Pianist Dimitrije Vasiljević Makes the Case for a Serbian Kind of Jazz
Something other than 4/4 flows in the blood of Dimitrije Vasiljević, and his quintet is happy enough to flesh it out on Accidental Nomad.
Dimitrije Vasiljević Quintet
18 May 2018
"I come from Serbia; a land of rich history, medieval heritage, and odd meters."
That is a quick and very odd way to summarize one's cultural background, jazz pianist Dimitrije Vasiljević has a point in bringing this up in the electronic press kit for Accidental Nomad. It seems that when Serbs get together for a little sing-song event, they have a tendency to regale themselves in dance numbers that place an odd number on top of an even number in the meter. If you have ever tried to tap your foot to a song set to, say, 7/8 time, you're aware that it feels slightly counter-intuitive at first. For people like Vasiljević, it's slightly more intuitive for him than the rest of us. The Ropeadope record label may have an artist roster heavy on funk and soul, but Vasiljević's Accidental Nomad really puts a kink in the hip-sway of modern bop. Its element of surprise is a subtle one.
Accidental Nomad is a long album. Three of the album's eight songs exceed the ten-minute mark, bringing the overall total to an hour and seven minutes. That allows Vasiljević and his quintet to cycle through the grooves multiple times, winning your toes over with each rendition. The odd meters are played so easily that you certainly won't mind the repetition. The band, featuring Robert Brooks on tenor sax, José Guzman on electric guitar, Andrey Gonçalves on bass, and Andy Wheelock on drums, internalize these vamps quite convincingly. Opener "Fićir-bajir" is a prime example of just how infectious an odd groove can become, thanks in no small part to a memorable melody led by Brooks.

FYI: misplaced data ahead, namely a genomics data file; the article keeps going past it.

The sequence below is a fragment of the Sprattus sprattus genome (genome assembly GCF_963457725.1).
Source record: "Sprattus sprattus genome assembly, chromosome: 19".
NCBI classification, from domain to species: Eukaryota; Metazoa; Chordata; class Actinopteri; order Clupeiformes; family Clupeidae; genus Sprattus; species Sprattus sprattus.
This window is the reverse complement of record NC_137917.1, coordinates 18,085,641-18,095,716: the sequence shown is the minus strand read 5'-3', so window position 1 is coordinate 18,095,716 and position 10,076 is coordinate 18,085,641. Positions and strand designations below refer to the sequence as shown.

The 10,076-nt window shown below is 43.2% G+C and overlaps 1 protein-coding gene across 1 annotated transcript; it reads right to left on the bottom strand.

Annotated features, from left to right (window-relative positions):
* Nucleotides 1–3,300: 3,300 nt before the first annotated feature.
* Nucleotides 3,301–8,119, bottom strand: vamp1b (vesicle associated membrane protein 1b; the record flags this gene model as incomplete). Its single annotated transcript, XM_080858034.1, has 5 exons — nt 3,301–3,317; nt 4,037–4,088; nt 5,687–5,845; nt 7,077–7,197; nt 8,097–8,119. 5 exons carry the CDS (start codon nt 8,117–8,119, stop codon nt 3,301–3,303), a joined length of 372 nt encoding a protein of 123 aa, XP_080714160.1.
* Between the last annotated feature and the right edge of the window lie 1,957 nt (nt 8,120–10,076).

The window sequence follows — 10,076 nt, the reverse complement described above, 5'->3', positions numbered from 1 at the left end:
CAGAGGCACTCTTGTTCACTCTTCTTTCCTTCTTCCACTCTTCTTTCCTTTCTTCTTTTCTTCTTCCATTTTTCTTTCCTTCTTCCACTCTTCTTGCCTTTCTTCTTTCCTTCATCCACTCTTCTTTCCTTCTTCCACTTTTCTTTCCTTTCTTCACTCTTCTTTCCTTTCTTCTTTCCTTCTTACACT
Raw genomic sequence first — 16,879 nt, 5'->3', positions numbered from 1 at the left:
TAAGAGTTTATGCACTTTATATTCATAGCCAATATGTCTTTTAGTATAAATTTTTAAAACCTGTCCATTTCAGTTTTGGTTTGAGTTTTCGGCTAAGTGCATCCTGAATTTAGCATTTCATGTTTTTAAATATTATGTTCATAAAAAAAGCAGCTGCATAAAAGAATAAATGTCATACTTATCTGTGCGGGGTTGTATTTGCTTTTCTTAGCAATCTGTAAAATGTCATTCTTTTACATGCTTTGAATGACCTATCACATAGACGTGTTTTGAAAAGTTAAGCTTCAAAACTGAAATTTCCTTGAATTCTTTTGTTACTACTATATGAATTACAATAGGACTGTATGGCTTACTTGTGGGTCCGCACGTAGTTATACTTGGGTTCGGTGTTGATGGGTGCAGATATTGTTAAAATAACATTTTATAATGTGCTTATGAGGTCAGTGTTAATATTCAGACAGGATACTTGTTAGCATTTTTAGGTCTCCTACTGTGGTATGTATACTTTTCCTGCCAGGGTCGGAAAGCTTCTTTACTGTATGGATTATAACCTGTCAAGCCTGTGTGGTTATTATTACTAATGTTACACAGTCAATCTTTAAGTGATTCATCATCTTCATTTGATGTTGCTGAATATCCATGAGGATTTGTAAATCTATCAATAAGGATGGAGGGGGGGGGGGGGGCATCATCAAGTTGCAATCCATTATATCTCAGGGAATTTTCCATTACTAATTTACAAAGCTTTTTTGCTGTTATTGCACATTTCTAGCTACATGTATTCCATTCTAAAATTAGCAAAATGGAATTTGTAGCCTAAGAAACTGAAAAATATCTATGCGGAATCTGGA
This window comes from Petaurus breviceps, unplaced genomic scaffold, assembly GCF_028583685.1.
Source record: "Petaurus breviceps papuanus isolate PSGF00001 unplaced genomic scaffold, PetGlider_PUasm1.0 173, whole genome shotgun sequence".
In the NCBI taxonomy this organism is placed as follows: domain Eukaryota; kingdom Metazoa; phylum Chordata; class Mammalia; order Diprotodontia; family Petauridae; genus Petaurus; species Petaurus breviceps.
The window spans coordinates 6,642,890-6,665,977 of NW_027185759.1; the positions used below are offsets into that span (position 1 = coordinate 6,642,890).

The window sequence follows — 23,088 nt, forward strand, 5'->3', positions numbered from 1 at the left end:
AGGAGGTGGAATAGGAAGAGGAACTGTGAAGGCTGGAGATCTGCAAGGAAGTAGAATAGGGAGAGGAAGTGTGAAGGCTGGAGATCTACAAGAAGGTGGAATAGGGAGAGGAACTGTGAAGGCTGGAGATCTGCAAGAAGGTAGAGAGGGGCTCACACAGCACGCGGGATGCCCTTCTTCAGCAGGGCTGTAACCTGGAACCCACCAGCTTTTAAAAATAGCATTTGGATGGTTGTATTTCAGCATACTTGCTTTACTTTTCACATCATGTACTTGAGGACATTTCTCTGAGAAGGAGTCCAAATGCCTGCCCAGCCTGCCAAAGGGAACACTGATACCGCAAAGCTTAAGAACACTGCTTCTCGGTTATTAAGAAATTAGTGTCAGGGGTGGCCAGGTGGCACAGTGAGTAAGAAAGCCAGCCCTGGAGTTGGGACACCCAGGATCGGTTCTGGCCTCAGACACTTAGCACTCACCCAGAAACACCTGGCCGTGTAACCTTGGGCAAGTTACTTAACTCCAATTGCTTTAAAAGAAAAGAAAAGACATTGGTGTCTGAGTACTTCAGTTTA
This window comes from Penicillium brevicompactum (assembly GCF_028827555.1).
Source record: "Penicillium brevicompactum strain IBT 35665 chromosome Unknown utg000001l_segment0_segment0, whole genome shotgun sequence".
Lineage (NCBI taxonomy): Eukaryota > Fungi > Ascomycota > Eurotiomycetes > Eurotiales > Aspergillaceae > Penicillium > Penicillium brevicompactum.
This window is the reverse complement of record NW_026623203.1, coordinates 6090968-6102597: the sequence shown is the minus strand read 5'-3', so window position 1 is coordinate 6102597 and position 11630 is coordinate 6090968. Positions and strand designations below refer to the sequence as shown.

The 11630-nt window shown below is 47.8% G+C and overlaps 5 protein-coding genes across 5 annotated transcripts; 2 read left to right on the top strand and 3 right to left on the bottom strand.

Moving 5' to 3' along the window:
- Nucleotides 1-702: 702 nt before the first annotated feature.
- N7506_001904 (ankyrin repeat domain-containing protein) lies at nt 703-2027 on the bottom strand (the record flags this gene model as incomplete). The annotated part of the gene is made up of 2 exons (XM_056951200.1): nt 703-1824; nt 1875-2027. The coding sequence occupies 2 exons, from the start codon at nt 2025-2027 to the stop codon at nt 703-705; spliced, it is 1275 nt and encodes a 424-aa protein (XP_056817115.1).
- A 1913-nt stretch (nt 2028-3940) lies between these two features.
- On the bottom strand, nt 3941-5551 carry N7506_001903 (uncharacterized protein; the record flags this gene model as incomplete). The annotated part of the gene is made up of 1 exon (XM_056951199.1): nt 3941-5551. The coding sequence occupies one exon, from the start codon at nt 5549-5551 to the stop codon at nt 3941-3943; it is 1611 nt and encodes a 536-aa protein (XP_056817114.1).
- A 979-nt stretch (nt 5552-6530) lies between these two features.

"Balkana Urbana" ups the ante with two distinct identities. The first one is built atop a light bounce with an added beat. Its fraternal twin section is more of a hard waltz, with ride cymbals, an ascending melodic figure in a minor key, and rolling piano arpeggios to round it all out. On the other hand, Vasiljević has no problem writing the occasional 4/4 passage like on "Just Fly" -- a title that probably foreshadows the oh-just-do-it nature of standard time. A high point that could easily slip under the radar is "Hidden Virtues". The melody isn't as pronounced, but the piano passages Vasiljević lays across his changes are sturdy enough on their own. Wheelock's slight-of-hand stickwork gives it the extra push. Hidden virtues, indeed.
Accidental Nomad is stuffed full of these moments where complex musical ideas come tumbling out in the simplest of ways. It's not your run-of-the-mill jazz album, but listening to it passively may render it as such. If you try not to let that happen, you'll be rewarded with the fruits of Dimitrije Vasiljević's quartet's labor.